She is a very active dog. If used as a working dog she will get all the physical and mental activity she needs but as a family dog she will need to be given lots of opportunity to work off her energy. Some owners even say even as active as they are it can be hard to give her as much as she needs. Long vigorous walks at least twice a day, hiking, running or jogging with you, dog park trips are all something she will love. She also should have access to some land or a large yard to play in. She loves to be outside and she is definitely not best suited to apartment living. Play Frisbee with her, tug of war, fetch and let her have some off leash running time.
Does she train quickly?
The Texas Heeler needs an owner who can be dominant and the pack leader. She will test that dominance probably every day so be prepared to be very firm, fair and consistent. If you maintain dominance she will train moderately easy. Early socialization and training are very important in helping her behavior and how she interacts with others and deals with different situations. Keeping the training interesting and sometimes challenging will help keep her mind active and prevent boredom too. While she has strong herding instincts she also trains well in dog sports and other events should you want to show her.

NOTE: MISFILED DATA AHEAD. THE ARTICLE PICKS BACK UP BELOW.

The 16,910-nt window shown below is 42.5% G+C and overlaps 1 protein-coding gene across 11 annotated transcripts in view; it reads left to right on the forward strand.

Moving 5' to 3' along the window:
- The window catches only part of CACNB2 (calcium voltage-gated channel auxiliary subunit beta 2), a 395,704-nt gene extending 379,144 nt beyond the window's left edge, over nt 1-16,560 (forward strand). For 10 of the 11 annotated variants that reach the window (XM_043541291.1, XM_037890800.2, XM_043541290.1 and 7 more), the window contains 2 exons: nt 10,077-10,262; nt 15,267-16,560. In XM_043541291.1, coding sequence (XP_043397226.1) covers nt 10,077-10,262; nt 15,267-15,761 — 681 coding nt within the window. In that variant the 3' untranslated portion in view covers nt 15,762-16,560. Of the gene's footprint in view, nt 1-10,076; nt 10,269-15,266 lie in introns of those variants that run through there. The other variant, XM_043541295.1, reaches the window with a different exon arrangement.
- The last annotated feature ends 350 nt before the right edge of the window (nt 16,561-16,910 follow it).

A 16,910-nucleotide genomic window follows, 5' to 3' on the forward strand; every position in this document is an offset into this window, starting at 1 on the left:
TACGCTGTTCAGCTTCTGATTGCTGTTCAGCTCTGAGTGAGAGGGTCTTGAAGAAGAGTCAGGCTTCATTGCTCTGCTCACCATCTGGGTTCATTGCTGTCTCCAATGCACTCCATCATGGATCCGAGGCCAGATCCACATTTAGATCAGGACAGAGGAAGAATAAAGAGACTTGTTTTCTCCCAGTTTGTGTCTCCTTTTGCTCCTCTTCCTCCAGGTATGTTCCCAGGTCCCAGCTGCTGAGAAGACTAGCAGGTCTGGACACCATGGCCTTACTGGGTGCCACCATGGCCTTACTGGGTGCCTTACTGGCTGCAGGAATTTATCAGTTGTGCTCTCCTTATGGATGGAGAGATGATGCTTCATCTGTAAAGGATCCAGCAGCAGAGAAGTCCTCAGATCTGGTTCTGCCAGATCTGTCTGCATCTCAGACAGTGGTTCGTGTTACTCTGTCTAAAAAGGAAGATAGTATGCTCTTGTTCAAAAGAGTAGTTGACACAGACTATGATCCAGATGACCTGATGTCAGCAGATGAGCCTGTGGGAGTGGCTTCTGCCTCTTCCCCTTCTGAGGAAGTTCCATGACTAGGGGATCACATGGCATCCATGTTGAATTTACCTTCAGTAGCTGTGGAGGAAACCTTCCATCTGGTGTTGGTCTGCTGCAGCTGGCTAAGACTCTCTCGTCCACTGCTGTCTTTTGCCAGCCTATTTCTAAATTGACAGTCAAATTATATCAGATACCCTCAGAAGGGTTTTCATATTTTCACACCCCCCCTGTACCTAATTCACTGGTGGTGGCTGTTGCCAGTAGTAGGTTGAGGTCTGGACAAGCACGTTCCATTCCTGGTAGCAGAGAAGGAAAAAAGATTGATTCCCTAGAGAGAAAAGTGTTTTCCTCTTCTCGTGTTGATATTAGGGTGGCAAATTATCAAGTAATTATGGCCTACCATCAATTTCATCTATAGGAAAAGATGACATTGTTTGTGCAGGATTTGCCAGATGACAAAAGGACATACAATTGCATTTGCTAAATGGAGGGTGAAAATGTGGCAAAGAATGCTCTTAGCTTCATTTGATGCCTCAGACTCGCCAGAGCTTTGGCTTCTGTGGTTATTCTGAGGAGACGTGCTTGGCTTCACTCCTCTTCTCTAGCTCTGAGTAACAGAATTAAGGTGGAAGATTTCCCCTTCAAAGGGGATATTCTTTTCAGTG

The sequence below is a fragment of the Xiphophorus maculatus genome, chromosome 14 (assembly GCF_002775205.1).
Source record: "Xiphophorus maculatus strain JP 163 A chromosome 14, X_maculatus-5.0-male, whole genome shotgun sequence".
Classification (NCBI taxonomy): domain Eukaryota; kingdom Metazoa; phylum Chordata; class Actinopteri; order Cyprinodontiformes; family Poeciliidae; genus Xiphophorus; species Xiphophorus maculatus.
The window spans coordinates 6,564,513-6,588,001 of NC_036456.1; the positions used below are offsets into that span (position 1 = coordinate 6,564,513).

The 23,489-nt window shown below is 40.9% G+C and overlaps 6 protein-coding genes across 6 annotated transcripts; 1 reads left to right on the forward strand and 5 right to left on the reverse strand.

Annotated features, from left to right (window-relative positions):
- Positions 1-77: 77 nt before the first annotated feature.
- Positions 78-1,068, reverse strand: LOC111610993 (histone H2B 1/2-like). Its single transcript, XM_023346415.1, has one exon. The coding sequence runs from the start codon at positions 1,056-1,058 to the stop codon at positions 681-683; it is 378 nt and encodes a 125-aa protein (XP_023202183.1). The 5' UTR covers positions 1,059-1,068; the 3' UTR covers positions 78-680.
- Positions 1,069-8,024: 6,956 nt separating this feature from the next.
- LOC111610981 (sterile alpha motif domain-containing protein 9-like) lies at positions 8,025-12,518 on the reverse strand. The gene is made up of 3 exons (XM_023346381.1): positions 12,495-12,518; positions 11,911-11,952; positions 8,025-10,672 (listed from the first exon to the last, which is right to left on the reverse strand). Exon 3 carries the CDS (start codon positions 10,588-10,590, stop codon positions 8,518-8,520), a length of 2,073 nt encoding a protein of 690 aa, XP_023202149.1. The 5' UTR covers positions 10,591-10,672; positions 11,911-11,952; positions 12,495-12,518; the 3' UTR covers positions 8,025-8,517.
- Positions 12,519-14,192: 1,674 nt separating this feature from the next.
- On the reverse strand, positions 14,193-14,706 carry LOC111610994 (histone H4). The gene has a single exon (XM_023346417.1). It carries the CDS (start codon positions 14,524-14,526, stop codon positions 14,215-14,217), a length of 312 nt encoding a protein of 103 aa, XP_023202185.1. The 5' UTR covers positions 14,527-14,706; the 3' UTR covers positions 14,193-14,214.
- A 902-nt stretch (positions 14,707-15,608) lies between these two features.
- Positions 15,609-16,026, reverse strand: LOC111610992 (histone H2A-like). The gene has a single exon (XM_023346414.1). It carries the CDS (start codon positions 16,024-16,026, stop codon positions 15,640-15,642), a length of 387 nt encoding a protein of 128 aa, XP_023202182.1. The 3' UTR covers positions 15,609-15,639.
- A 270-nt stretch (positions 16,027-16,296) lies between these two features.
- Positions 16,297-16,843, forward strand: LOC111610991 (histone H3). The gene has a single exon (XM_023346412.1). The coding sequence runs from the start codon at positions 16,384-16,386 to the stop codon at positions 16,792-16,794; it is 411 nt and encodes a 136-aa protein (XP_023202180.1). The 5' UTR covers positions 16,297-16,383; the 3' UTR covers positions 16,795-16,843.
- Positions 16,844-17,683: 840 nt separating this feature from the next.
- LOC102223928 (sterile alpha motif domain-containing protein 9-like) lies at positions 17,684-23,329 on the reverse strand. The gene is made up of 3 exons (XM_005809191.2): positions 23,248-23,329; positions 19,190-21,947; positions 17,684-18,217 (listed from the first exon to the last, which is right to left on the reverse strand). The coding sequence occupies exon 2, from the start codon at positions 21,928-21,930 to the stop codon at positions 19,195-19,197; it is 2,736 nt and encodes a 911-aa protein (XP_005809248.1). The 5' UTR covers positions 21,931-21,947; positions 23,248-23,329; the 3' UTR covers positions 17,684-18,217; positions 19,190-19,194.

Living with a Texas Heeler
How much grooming is needed?
Her coat is easy to groom and will need brushing every other day. She will shed a moderate amount so there will be hair to clean up and vacuum. Over bathing will affect his natural skin oils but you can dry shampoo now and then too. Check her ears and wipe them clean once a week and brush her teeth at least three times a week. When it comes to her nails they will need clipping when they get too long but that is something you may want to leave to a groomer or vet. Dog nails have nerves and blood vessels at the lower part of them so bleeding and pain can happen if you cut too low.
What is she like with children and other animals?
The Texas Heeler can get along well with children, other animals and dogs with early socialization and training. She is certainly not a natural with them so will need help, being raised with them is another way to improve the interactions. She may have a habit of trying to herd them too!